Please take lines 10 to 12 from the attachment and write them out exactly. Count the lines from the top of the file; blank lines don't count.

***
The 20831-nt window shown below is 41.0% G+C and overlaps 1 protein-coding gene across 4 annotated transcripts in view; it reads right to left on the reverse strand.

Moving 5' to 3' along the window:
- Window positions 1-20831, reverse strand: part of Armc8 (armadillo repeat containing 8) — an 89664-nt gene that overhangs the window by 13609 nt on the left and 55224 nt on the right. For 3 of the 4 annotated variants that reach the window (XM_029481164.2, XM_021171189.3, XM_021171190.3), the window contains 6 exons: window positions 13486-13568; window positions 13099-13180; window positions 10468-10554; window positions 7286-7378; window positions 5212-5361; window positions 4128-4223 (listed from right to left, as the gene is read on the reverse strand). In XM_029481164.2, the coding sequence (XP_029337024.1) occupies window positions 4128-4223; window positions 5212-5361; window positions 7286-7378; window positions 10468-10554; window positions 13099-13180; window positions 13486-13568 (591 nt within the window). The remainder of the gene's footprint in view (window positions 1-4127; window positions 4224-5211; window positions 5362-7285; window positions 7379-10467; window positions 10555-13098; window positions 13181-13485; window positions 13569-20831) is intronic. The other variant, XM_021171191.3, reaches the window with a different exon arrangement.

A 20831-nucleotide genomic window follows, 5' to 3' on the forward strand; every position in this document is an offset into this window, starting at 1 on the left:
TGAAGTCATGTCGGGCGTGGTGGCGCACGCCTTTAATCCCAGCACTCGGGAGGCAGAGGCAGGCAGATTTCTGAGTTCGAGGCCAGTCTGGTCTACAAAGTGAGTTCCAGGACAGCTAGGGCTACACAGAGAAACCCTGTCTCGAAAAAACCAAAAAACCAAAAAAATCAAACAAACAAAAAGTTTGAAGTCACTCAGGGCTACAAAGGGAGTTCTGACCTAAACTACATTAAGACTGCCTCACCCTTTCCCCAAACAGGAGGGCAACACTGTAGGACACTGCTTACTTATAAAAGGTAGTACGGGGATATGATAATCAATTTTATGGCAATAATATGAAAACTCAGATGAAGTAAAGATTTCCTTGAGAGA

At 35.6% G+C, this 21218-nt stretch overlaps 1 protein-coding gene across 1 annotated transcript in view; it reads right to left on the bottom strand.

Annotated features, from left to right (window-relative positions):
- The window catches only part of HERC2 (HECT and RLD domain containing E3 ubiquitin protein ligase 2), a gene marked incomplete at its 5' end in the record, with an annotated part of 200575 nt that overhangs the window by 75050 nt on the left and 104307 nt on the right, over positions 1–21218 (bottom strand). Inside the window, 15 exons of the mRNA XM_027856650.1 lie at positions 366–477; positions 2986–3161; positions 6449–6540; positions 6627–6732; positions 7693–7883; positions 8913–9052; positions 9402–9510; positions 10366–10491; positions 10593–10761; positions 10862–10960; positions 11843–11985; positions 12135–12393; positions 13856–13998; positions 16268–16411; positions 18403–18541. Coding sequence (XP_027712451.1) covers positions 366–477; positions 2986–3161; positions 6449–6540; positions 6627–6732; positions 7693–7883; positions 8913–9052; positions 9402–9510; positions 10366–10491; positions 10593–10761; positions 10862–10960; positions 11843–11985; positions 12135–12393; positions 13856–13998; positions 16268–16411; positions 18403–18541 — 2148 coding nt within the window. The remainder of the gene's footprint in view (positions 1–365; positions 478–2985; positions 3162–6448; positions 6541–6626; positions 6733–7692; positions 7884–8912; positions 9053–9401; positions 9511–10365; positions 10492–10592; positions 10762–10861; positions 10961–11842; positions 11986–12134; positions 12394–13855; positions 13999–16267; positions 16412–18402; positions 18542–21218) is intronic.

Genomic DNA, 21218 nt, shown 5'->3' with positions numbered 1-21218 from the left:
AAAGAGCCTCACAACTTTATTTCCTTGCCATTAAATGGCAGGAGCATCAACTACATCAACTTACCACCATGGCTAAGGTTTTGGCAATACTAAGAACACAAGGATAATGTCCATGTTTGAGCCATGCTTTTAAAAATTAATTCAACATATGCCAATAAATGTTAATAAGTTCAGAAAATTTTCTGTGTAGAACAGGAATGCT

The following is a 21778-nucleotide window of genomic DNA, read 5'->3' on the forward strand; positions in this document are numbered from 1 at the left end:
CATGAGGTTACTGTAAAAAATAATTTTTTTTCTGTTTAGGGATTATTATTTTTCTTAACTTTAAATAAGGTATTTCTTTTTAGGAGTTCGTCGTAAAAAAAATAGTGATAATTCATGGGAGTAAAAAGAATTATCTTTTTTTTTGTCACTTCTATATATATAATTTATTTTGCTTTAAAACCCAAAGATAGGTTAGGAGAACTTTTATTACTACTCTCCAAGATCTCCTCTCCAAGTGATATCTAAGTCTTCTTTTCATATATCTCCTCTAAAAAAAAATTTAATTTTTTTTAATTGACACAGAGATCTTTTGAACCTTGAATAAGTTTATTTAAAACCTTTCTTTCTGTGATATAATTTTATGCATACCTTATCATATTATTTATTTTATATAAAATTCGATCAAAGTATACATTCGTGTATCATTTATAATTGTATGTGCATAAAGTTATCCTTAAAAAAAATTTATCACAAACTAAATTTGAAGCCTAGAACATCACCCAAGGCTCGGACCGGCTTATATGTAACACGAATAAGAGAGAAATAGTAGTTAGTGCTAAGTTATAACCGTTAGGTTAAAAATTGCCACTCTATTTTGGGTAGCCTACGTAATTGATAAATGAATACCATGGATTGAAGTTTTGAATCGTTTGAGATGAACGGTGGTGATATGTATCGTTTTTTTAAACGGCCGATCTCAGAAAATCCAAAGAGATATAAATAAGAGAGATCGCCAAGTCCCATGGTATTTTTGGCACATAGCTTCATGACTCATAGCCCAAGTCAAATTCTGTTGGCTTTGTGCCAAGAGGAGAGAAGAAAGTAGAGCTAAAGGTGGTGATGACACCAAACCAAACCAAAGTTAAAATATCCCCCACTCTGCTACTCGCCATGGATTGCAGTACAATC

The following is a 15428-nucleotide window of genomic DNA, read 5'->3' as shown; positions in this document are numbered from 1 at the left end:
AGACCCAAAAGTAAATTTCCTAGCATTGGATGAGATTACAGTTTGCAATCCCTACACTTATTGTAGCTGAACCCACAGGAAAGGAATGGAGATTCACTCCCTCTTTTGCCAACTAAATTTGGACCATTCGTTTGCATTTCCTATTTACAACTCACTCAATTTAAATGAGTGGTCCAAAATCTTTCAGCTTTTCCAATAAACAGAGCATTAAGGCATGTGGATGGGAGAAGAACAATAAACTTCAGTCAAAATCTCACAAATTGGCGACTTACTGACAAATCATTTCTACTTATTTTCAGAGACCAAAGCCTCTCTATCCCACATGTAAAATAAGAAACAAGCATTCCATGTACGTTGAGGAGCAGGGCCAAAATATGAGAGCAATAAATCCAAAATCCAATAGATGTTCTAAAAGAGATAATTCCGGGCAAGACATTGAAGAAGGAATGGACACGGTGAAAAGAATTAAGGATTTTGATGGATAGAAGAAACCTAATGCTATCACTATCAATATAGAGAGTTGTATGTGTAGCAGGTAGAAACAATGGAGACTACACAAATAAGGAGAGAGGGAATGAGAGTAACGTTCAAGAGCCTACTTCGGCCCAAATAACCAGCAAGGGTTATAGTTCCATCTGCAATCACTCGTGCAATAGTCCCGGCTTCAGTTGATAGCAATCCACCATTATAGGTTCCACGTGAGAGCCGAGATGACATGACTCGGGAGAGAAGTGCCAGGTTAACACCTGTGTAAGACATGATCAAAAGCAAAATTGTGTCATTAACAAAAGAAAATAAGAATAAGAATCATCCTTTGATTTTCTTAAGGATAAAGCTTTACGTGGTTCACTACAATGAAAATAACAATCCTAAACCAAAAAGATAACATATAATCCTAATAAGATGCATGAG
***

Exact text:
AAAGAGCCTCACAACTTTATTTCCTTGCCATTAAATGGCAGGAGCATCAACTACATCAACTTACCACCATGGCTAAGGTTTTGGCAATACTAAGAACACAAGGATAATGTCCATGTTTGAGCCATGCTTTTAAAAATTAATTCAACATATGCCAATAAATGTTAATAAGTTCAGAAAATTTTCTGTGTAGAACAGGAATGCT

The following is a 21778-nucleotide window of genomic DNA, read 5'->3' on the forward strand; positions in this document are numbered from 1 at the left end:
CATGAGGTTACTGTAAAAAATAATTTTTTTTCTGTTTAGGGATTATTATTTTTCTTAACTTTAAATAAGGTATTTCTTTTTAGGAGTTCGTCGTAAAAAAAATAGTGATAATTCATGGGAGTAAAAAGAATTATCTTTTTTTTTGTCACTTCTATATATATAATTTATTTTGCTTTAAAACCCAAAGATAGGTTAGGAGAACTTTTATTACTACTCTCCAAGATCTCCTCTCCAAGTGATATCTAAGTCTTCTTTTCATATATCTCCTCTAAAAAAAAATTTAATTTTTTTTAATTGACACAGAGATCTTTTGAACCTTGAATAAGTTTATTTAAAACCTTTCTTTCTGTGATATAATTTTATGCATACCTTATCATATTATTTATTTTATATAAAATTCGATCAAAGTATACATTCGTGTATCATTTATAATTGTATGTGCATAAAGTTATCCTTAAAAAAAATTTATCACAAACTAAATTTGAAGCCTAGAACATCACCCAAGGCTCGGACCGGCTTATATGTAACACGAATAAGAGAGAAATAGTAGTTAGTGCTAAGTTATAACCGTTAGGTTAAAAATTGCCACTCTATTTTGGGTAGCCTACGTAATTGATAAATGAATACCATGGATTGAAGTTTTGAATCGTTTGAGATGAACGGTGGTGATATGTATCGTTTTTTTAAACGGCCGATCTCAGAAAATCCAAAGAGATATAAATAAGAGAGATCGCCAAGTCCCATGGTATTTTTGGCACATAGCTTCATGACTCATAGCCCAAGTCAAATTCTGTTGGCTTTGTGCCAAGAGGAGAGAAGAAAGTAGAGCTAAAGGTGGTGATGACACCAAACCAAACCAAAGTTAAAATATCCCCCACTCTGCTACTCGCCATGGATTGCAGTACAATC